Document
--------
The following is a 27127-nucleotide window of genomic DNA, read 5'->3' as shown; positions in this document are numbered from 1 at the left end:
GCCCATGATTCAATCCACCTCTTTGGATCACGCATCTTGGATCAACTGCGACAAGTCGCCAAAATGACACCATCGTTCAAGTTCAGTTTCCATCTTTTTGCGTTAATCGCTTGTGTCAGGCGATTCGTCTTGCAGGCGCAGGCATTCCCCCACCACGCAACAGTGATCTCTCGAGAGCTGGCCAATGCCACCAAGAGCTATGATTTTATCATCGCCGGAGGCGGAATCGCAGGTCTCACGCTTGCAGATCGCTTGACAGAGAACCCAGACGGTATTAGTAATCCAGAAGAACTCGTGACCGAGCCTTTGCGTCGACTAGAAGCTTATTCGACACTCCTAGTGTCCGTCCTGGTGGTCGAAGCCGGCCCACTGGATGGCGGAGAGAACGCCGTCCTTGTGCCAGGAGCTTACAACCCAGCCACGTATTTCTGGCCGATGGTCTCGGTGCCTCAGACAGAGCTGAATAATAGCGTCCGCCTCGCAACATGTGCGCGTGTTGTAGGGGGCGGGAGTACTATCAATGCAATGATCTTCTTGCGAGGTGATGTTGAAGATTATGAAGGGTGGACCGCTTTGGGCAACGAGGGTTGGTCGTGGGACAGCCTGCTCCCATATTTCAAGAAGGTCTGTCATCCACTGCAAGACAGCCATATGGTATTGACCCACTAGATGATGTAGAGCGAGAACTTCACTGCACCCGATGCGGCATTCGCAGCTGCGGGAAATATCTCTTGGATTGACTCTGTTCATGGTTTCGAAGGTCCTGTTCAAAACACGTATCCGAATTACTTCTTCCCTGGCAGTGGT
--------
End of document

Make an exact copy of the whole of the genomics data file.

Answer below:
The following is a 27127-nucleotide window of genomic DNA, read 5'->3' as shown; positions in this document are numbered from 1 at the left end:
GCCCATGATTCAATCCACCTCTTTGGATCACGCATCTTGGATCAACTGCGACAAGTCGCCAAAATGACACCATCGTTCAAGTTCAGTTTCCATCTTTTTGCGTTAATCGCTTGTGTCAGGCGATTCGTCTTGCAGGCGCAGGCATTCCCCCACCACGCAACAGTGATCTCTCGAGAGCTGGCCAATGCCACCAAGAGCTATGATTTTATCATCGCCGGAGGCGGAATCGCAGGTCTCACGCTTGCAGATCGCTTGACAGAGAACCCAGACGGTATTAGTAATCCAGAAGAACTCGTGACCGAGCCTTTGCGTCGACTAGAAGCTTATTCGACACTCCTAGTGTCCGTCCTGGTGGTCGAAGCCGGCCCACTGGATGGCGGAGAGAACGCCGTCCTTGTGCCAGGAGCTTACAACCCAGCCACGTATTTCTGGCCGATGGTCTCGGTGCCTCAGACAGAGCTGAATAATAGCGTCCGCCTCGCAACATGTGCGCGTGTTGTAGGGGGCGGGAGTACTATCAATGCAATGATCTTCTTGCGAGGTGATGTTGAAGATTATGAAGGGTGGACCGCTTTGGGCAACGAGGGTTGGTCGTGGGACAGCCTGCTCCCATATTTCAAGAAGGTCTGTCATCCACTGCAAGACAGCCATATGGTATTGACCCACTAGATGATGTAGAGCGAGAACTTCACTGCACCCGATGCGGCATTCGCAGCTGCGGGAAATATCTCTTGGATTGACTCTGTTCATGGTTTCGAAGGTCCTGTTCAAAACACGTATCCGAATTACTTCTTCCCTGGCAGTGGT